• As the new year unfurls, I wish that you find new delights to discover And have loads of reason to praise every snapshot of your life. Happy Nowruz to all.

Craving for latest Nowruz 2019 Wishes? Click here to get:
Happy Nowruz Mubarak Wishes, Greetings, Messages


Essay On Nowruz: A Perfect Essay About Nowruz

Being such a famous event in Iran, many students are asked by their teachers to write an essay on Nowruz. Here we have shared a beautiful essay about Nowruz, which is perfect for students. You can either use this Nowruz essay for your homework or get unique creative ideas from this Nowruz essay:

For the vast majority, March 20th or March 21st is simply one more day on the calendar. But for Persians around the globe, this day is a time of festivity, celebration, and joy. The first day of the spring denotes the Persian New Year, known as Nowruz — that is a blend of two Persian words: Now meaning new, and Ruz meaning day. Combined together they mean “New Day”.

musicians play music in the metro station before Nowruz holiday

Nowruz begins the exact moment when the season changes from winter to spring on the vernal equinox. The event is celebrated by millions of people from differing ethnic networks and religious foundations across the globe, with main celebrations in Iran and neighboring nations.

Its underlying foundations lie in Zoroastrianism, the ancient religion of Iran. Today, 40 years after the Islamic revolution in Iran, Nowruz remains Iran’s most famous yearly celebration, dominating the traditional Islamic celebrations, for example, Eid.

Everyone gets ready for the grand Nowruz celebration months before it lands with a traditional spring-cleaning of the house. Nowruz is a period for the family to gather and celebrate the finish of one Persian year and the start of the new Persian year. Students have a two-week vacation from school, and most businesses remain closed during the festivities. All through the holiday period, loved ones enjoy get-togethers at each other’s homes for feasting, dancing, and chit-chats.

The most vital action in the festival of Nowruz is setting the Nowruz Haft-Seen table. Haft is the Persian word for the number seven and seen for the letter “S”. It is a table of seven things that begin with the letter S in the Persian language. Making the haft-seen table is a Persian family custom that starts by spreading a new cloth on the table, next the table is set with the seven S things which include: Sabzeh (sprouts), Samanoo (sweet pudding), Serkeh (vinegar), Senjed (dried fruit), Sib (apple), Sir (garlic), Somagh (sumac). Every item in Nowruz Haft Seen symbolizes Abundance, Wealth, Health, Life, and Prosperity.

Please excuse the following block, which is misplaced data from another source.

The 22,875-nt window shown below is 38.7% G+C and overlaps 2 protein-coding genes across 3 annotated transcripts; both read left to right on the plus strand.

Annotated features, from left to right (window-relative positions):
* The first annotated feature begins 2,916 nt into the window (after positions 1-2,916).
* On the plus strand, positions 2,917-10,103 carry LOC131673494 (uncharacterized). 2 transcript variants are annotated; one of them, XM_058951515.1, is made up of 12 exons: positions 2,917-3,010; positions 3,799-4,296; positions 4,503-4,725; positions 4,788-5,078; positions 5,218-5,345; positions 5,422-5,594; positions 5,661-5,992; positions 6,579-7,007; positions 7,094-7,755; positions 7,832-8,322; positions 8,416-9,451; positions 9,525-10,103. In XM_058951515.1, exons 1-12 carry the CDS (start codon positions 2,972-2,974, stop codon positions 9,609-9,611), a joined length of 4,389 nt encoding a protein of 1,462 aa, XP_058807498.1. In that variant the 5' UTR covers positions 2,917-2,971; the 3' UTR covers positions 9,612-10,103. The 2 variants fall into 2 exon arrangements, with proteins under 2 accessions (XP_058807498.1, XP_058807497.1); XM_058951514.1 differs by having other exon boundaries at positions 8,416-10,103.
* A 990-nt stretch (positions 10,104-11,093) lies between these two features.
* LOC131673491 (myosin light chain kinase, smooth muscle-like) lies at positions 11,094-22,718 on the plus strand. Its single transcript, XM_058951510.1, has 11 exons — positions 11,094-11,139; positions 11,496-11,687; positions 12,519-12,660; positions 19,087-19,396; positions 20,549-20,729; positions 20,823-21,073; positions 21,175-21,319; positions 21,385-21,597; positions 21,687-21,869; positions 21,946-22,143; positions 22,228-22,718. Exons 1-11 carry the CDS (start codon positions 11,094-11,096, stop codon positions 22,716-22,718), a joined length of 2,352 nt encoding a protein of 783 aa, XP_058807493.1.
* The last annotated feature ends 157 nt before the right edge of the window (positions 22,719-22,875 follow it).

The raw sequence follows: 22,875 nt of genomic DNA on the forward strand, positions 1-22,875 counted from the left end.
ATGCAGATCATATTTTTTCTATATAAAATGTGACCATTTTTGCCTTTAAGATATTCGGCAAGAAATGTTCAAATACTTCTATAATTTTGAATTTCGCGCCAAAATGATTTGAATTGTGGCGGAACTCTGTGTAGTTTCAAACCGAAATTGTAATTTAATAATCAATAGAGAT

Getting up early from bed on March 20, taking a bath and dressing in new outfit purchased specifically for the New Year, assembling by the haft-seen table with the family and seeing the Nowruz countdown on Persian TV channels are one of the most special moments of the year.

It might be simply one more day, an additional 24 hours in the year, yet for Iranians, it’s an opportunity to value their rich culture and legacy. To reflect on their past and push ahead with their lives with a desire for a prosperous year ahead loaded up with wellbeing, wealth, love, happiness, success, and joy.

Have a happy and flourishing new year. “Nowruz Mubarak.”


Top 20 Frequently Asked Questions Related To Nowruz Answered!

Nowruz is a famous festival that marks the Persian New Year. The holiday is observed annually by almost 300 million people in Iran, Central Asia, and Northern Asia. Want to know each and every detail of Nowruz?

Here we have answered your top 20+ frequently asked questions related to Nowruz.

What Is Nowruz?